Using one language across several platforms speeds up the process of building the apps because you can reuse various code snippets instead of writing everything from scratch. 

Suitable for game development

JavaScript is also an excellent choice for creating web and mobile games. There are multiple JavaScript engines and JavaScript libraries available that you can use specifically for that purpose. 

Disadvantages of JavaScript

It’s crucial to understand that no programming language is perfect. They all have their inherent limitations and JavaScript is no exception.

So what are the downsides of using it?

Logical issues: JavaScript is considered to be a verbose programming language., meaning you need to write a lot of repetitive code to avoid errors and make things happen. Consequently, the codebase can quickly get bloated and start slowing down your website or application.

UX issues: JavaScript is rendered differently by different web browsers because some JS features are browser-dependent. This can lead to user interface problems and interfere with user experience.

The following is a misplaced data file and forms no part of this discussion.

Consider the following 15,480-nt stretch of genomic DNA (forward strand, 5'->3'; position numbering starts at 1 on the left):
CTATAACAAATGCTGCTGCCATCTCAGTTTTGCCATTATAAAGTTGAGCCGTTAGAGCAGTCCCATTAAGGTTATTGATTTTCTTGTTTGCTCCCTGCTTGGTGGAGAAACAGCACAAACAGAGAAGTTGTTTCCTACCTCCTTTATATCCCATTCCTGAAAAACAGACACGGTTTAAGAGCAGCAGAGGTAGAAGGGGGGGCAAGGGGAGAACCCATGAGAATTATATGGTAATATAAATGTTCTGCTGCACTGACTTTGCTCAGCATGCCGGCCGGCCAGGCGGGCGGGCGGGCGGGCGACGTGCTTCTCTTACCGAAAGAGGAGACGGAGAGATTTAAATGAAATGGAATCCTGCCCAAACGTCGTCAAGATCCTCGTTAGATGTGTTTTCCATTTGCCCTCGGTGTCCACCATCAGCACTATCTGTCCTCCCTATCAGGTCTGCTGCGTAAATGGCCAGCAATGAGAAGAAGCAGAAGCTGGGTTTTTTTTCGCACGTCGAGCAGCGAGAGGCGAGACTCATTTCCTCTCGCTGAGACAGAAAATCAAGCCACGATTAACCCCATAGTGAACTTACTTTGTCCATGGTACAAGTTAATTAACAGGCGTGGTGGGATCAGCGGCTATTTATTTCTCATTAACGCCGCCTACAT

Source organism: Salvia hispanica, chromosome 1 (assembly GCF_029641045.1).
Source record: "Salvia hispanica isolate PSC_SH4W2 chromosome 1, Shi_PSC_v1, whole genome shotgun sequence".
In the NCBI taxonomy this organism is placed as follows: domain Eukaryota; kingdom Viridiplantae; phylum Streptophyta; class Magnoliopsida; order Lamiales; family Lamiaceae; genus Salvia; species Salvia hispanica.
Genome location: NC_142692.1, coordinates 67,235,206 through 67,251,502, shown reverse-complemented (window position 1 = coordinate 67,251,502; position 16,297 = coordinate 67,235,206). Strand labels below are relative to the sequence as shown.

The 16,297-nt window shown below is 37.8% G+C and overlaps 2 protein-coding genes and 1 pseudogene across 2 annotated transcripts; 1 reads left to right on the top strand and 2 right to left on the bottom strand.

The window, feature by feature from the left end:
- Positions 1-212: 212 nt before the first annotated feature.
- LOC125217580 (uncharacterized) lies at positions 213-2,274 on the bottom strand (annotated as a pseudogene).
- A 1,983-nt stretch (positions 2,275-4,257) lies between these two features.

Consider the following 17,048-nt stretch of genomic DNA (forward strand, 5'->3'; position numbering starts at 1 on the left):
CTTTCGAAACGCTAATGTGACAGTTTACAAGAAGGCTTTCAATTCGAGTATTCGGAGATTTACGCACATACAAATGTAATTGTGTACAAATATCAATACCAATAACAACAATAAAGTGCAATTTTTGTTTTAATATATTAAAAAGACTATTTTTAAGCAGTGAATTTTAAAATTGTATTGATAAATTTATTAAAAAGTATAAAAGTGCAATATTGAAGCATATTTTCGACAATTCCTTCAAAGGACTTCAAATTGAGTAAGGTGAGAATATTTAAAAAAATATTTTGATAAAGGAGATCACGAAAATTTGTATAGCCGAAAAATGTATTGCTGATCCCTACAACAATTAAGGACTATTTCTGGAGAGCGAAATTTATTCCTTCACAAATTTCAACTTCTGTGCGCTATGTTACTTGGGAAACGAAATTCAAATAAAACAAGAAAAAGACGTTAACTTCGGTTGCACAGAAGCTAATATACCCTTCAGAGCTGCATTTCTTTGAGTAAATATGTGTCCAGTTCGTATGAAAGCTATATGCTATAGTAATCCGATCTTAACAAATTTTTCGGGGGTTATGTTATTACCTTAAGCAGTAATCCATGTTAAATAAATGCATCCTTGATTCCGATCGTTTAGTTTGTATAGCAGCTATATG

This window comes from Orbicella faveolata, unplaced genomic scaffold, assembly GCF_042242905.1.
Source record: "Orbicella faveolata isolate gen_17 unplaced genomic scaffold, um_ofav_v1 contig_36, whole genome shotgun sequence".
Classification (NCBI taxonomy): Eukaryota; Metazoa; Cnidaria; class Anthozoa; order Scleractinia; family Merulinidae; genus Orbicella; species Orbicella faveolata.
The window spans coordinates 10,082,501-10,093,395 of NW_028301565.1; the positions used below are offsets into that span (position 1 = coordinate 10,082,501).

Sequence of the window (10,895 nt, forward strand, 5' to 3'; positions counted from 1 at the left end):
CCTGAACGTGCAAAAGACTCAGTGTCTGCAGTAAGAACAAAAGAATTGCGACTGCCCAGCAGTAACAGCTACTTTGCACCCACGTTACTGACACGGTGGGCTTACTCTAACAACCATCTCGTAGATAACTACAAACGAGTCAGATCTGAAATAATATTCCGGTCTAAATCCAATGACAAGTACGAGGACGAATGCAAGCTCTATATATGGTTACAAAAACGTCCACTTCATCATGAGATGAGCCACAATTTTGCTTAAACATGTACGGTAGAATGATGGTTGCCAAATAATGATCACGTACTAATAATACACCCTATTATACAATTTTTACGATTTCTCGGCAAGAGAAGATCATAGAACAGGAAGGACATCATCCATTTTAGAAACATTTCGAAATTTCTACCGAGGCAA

Security issues: JavaScript is primarily used as a client-side language. Since it’s executed on the client-side, people can look at the code, identify vulnerabilities, and take advantage of them.

Is JavaScript worth learning?

JavaScript is considered an easy-to-learn programming language with a relatively simple syntax that is an excellent choice for beginner programmers. 

It’s not possible to say how much time it will take to master it because that depends on various factors, including your natural aptitude, previous programming experience, and learning schedule.

However, as a rough estimate, you should be prepared to put at least 1,000 hours of work into learning HTML, CSS, and JavaScript if you want to become proficient at web development.

While this number might seem overwhelming, you can reach it and exceed it by:

  • Practicing for 3 hours every day for a year.
  • Practicing for 2 hours every day for a year and a half.
  • Practicing for 1 hour every day for three years.

And remember — becoming an expert in JavaScript (or any other programming language for that matter) doesn’t mean you always have to code everything from scratch. Combining your knowledge of coding with a visual designer like Webflow can help you create custom low-code websites and web apps with less time and effort spent on the code itself.

Last Updated
July 1, 2022